<![CDATA[Debra Askanase · Storify]]>https://storify.com/askdebraNodeJS RSS ModuleWed, 24 May 2017 04:17:53 GMT<![CDATA[9.17.13 #CommBuild Chat Synopsis: Using Data to Measure Online Community Health]]>

This #commbuild chat focused on learning practices around measuring online communities, especially their heath. The chat explored the definition of "healthy community," key data points to measure, tools for measurement, stages of community, benchmarks and resources for community managers to use.

Storified by Debra Askanase · Tue, Sep 24 2013 03:20:05

Thank you to participants @JuliaCSocial, @kg @mo_flow @mbahn, @bkmcae @leapingwoman @Historian @kjantin @fundraisinisfun @penguinasana @juliacsmith @Scripti_Ashley. Post-chat conversation from @kanter @TechSmith added to the discussion.
Q1: How would you define a "healthy" online community?
Definitions ranged from conversation, to healthy participation, to growth, to inclusiveness, and resources for measurement.
@bkmcae (Ben Martin) and @kjantin got everyone chatting about ratios and metrics: as a measure of community health: total users, active to total users, etc.
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<![CDATA[Developing Fiercely Loyal Communities]]>

Our #CommBuild chat this week was about developing fiercely loyal communities, with guest Sarah Robinson (@SarahRobins. Sarah is the author of Fierce Loyalty: Unlocking the DNA of Fiercely Loyal Communities. Debra Askanase (@askdebra) of Community Organizer 2.0 was the volunteer moderator this week.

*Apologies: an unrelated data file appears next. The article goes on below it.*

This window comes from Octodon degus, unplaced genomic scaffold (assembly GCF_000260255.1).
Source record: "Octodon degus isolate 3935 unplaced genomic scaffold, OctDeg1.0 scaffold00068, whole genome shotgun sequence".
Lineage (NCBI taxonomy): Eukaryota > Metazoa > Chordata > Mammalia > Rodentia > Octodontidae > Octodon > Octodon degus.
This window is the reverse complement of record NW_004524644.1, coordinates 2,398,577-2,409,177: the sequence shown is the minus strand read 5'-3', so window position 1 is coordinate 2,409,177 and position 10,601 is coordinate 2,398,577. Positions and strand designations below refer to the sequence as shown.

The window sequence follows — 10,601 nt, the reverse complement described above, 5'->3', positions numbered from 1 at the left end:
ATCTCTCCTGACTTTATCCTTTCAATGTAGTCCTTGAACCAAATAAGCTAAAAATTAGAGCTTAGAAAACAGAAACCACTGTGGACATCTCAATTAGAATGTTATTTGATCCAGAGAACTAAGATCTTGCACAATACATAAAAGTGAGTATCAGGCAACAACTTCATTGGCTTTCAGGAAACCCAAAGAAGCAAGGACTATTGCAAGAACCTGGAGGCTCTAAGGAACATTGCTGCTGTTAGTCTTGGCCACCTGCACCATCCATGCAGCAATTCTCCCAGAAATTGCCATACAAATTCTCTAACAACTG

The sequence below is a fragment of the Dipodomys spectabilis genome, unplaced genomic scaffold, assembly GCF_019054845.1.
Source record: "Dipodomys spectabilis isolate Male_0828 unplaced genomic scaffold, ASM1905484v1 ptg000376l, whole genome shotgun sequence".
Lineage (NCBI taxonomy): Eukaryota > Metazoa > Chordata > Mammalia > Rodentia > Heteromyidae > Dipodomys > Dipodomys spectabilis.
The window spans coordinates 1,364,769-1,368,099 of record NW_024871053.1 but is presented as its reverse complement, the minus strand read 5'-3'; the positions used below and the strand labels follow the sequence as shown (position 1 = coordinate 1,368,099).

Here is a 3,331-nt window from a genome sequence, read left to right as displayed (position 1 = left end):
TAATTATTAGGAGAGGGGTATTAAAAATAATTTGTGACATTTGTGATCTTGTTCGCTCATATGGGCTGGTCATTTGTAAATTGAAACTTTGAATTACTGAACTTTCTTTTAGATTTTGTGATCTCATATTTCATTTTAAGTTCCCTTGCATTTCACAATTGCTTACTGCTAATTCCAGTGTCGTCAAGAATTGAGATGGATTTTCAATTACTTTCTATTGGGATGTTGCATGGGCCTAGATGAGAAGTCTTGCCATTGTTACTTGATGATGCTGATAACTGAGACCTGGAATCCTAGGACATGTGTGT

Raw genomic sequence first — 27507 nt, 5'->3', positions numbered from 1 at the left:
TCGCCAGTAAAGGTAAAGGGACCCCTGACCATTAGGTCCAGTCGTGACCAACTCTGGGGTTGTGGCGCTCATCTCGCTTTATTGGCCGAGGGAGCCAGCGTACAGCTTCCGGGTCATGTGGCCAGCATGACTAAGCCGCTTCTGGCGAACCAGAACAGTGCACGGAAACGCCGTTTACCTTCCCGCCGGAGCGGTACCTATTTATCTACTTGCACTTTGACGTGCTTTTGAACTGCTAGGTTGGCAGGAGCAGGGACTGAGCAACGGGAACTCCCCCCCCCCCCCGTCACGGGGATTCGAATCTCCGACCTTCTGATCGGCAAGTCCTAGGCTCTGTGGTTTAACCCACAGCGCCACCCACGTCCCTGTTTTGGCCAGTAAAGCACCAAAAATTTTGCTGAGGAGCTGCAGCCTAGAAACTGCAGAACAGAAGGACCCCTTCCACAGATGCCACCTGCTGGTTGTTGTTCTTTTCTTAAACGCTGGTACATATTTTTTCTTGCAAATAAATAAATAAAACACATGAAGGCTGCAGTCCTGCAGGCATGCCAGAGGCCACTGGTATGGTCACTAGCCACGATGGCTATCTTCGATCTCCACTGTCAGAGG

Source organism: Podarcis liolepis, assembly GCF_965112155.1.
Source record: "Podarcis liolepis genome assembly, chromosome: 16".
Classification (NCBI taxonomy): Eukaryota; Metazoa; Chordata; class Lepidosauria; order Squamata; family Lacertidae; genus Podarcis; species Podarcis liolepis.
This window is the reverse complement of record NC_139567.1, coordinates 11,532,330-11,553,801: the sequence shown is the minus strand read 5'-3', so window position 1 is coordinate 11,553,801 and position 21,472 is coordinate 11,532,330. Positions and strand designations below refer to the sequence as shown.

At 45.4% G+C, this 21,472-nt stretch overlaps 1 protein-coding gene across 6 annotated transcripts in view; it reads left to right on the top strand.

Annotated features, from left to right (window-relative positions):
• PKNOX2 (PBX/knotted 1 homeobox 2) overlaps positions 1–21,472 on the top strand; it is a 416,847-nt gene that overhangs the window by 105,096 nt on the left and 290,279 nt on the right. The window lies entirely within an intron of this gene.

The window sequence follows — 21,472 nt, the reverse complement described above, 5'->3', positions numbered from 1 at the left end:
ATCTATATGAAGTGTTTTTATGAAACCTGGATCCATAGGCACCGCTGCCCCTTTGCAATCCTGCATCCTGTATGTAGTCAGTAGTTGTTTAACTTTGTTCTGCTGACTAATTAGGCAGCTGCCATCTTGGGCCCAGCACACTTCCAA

Storified by Debra Askanase · Wed, Nov 07 2012 15:15:04

Q1: Sarah, how do you define a fiercely loyal community?
Q2: What types of stakeholders are likely to be committed to the success of the community?
Q3: Sarah, how did you develop the Fierce Loyalty Model?
Good community question from Laura Norvig: What moves a community to action?
Q4: What is the very first step toward building a Fiercely Loyal Community?
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<![CDATA[Online/Offline Commuity Building #CommBuild 9/11/12]]>

This week's lively #CommBuild Twitter chat explored the relationship between online and offline community-building, success and struggles, examples within organizations, and organizations that are doing both. Thanks to all who participated! Read on for some great advice, tips, and insights.

Storified by Debra Askanase · Wed, Sep 12 2012 18:26:37

Question 1: Does your online community meet up OFFline? Or, does your offline community meet up ONline? Please share what you're doing.
Question 2: What is the benefit of connecting online and offline, to community-building? Why?
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<![CDATA[Using Facebook Groups to Build Community #CommBuild 7/2/12]]>

Tuesday's chat topic was "Using Facebook Groups to Build Community." This was the most active #CommBuild discussion to date, with almost 30 participants. We discussed how organizations are using Groups, what value individuals are getting from them...and more.

Storified by Debra Askanase · Mon, Jul 09 2012 16:23:09

This was, by far, the most-answered question of the chat. Both individuals and organizations are using Facebook Groups in a wide variety of ways. One thing that most agree upon is that Groups are being used to build community, exchange knowledge, and create connections.